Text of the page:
Andy Patrick is about to finish his fourth and final year as a member of the S.C. House, so of course his colleagues have decided to honor his long and faithful service in the way S.C. legislators deem meet and right: in asphalt.
As the resolution the House passed on Tuesday explained, “he has faithfully served the citizens of District 123 in the House of Representatives since 2011” and “he has provided genuine concern and thoughtful deliberation to his colleagues in the House of Representatives,” which means that “it would be fitting and proper to name an intersection on Hilton Head Island in his honor as a lasting tribute to his faithful service to his community, state, and country.” Specifically, the House requests that the Transportation Department name the interchange located at the intersection of the Cross Island Parkway and Spanish Wells Road on Hilton Head Island “Representative Andy Patrick Interchange.”
There is, unfortunately, nothing unusual about that sort of self-aggrandizing action on the taxpayer dime.
There, is, however, something a little unusual about Mr. Patrick. Like the fact that he was supposed to be the guy to beat in this year’s Republican campaign for superintendent of education, but he dropped out of the race, and announced his “retirement” from the House, just two days after entering it, after The (Hilton Head) Island Packet and The Beaufort Gazette published a story in January that exposed deep financial troubles, including claims that he had burned some financially. Court documents showed a legislator who spent more than he made, whose children receive support from government programs including food stamps, and who has been living outside of his district.
Never miss a local story.
Mr. Patrick said we should consider the fact that he’s going through a difficult divorce, and that all the nasty stuff was taken out of context, and that might be true. He might very well be not as bad as the records indicate. Let’s give him that.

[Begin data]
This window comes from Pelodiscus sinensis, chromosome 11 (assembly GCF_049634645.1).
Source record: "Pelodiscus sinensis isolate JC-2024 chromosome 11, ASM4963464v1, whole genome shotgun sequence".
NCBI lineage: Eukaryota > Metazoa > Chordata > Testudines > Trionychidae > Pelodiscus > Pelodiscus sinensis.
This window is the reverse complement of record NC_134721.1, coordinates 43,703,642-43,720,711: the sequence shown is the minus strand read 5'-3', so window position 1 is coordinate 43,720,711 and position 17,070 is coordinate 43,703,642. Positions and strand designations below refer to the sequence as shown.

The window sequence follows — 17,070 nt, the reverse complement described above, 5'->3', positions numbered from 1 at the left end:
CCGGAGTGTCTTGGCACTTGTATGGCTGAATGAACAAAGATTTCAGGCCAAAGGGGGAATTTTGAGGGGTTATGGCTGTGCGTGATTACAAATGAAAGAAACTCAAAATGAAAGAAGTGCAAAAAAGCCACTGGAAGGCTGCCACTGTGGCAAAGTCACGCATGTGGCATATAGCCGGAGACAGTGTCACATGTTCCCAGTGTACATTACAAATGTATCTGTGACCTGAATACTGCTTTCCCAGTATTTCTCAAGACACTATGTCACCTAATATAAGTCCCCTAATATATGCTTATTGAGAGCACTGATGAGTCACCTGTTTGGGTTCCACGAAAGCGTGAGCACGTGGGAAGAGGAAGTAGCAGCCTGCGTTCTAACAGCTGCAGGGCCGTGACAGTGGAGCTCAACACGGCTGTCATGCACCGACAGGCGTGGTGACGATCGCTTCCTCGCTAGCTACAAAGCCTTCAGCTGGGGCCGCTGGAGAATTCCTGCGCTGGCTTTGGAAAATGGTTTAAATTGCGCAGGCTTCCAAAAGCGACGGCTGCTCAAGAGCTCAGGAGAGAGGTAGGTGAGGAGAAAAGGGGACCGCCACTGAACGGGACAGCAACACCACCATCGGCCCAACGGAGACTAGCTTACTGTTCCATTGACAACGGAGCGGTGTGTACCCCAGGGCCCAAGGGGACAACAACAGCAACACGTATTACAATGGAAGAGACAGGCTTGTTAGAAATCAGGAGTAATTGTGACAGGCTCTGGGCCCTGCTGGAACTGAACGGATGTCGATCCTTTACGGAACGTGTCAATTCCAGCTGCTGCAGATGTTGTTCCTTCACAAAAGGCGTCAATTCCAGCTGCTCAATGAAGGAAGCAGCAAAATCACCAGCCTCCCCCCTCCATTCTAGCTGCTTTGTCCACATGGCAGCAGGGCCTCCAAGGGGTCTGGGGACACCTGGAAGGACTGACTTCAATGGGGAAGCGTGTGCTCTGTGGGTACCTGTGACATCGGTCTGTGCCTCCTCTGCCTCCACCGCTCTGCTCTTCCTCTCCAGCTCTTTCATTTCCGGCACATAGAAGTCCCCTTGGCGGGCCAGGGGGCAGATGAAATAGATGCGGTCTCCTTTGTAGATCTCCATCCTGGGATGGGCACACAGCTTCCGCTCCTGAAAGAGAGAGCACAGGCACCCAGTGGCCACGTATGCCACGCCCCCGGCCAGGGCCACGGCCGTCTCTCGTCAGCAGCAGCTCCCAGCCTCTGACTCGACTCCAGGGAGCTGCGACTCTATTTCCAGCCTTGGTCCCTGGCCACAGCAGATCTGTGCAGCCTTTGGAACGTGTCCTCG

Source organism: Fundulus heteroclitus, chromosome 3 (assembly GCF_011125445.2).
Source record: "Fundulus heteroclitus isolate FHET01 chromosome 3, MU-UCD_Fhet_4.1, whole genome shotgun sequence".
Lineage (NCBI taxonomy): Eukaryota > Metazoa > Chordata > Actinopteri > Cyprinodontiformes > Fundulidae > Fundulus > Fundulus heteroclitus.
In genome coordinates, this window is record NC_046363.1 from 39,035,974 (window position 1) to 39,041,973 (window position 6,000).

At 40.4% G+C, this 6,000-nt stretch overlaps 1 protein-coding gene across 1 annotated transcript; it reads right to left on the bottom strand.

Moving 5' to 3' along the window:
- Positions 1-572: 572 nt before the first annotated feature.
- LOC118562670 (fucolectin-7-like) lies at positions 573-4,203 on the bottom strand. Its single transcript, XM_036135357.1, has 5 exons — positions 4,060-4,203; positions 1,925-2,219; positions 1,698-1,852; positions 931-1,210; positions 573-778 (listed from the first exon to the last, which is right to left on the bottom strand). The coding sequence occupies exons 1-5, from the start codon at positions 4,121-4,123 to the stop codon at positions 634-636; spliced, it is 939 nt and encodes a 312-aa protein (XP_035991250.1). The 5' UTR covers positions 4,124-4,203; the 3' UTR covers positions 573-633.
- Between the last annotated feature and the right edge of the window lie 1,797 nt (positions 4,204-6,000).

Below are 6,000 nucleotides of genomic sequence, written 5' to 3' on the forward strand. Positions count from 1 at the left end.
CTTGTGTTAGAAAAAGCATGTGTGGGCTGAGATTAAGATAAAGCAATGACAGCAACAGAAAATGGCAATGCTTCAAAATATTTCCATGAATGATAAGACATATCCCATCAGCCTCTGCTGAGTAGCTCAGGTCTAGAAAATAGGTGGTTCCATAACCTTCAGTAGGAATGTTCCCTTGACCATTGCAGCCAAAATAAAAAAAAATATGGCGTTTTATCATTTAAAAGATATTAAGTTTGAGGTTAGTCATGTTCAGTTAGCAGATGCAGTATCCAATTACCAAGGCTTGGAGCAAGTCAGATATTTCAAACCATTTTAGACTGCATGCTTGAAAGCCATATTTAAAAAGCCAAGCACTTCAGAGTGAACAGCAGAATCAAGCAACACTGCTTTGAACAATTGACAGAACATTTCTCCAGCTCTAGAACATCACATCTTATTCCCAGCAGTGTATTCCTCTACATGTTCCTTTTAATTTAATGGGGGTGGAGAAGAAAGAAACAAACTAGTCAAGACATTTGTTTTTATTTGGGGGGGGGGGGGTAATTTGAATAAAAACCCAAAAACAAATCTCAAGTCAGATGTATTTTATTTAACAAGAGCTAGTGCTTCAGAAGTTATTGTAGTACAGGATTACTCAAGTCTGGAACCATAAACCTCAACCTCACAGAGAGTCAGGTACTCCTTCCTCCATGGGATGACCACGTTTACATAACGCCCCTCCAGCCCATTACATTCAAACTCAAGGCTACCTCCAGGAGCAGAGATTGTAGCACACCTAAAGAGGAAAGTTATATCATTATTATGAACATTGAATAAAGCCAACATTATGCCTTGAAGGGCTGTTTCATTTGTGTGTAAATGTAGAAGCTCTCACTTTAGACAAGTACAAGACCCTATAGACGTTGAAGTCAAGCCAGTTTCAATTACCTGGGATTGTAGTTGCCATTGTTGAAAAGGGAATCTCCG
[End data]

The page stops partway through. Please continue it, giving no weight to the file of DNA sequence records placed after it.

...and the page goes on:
But that leaves this question: What is it about his four-year service as a back-bencher in the House that is outstanding enough to overcome all of the smoke and make him worthy of having public property named for him? Because, that is an honor that the overwhelmingly majority of South Carolinians never will receive. Why, there might even be a handful of former legislators who don’t have anything named for them.
Yes, yes, of course: He’s worthy because of the fact that he has “faithfully served the citizens of District 123 in the House of Representatives since 2011” and “provided genuine concern and thoughtful deliberation to his colleagues in the House of Representatives.”
Well, that and the fact that our legislators live the Golden Rule, at least when it comes to perks and protections of the office: They do unto others as they hope those others will do unto them.
Oh, one more thing: Reps. Bill Herbkersman, Weston Newton and Ken Hodges introduced the intersection-naming resolution on May 7. That was the day after a process server came to the House chamber to serve Mr. Patrick with legal papers requiring him to appear in court next month to explain why he has not paid all the money a judge ordered him to pay the attorney who represents his estranged wife.
The Senate still has to approve the resolution before the intersection is renamed. Surely someone there will notice just how inappropriate this is. Right?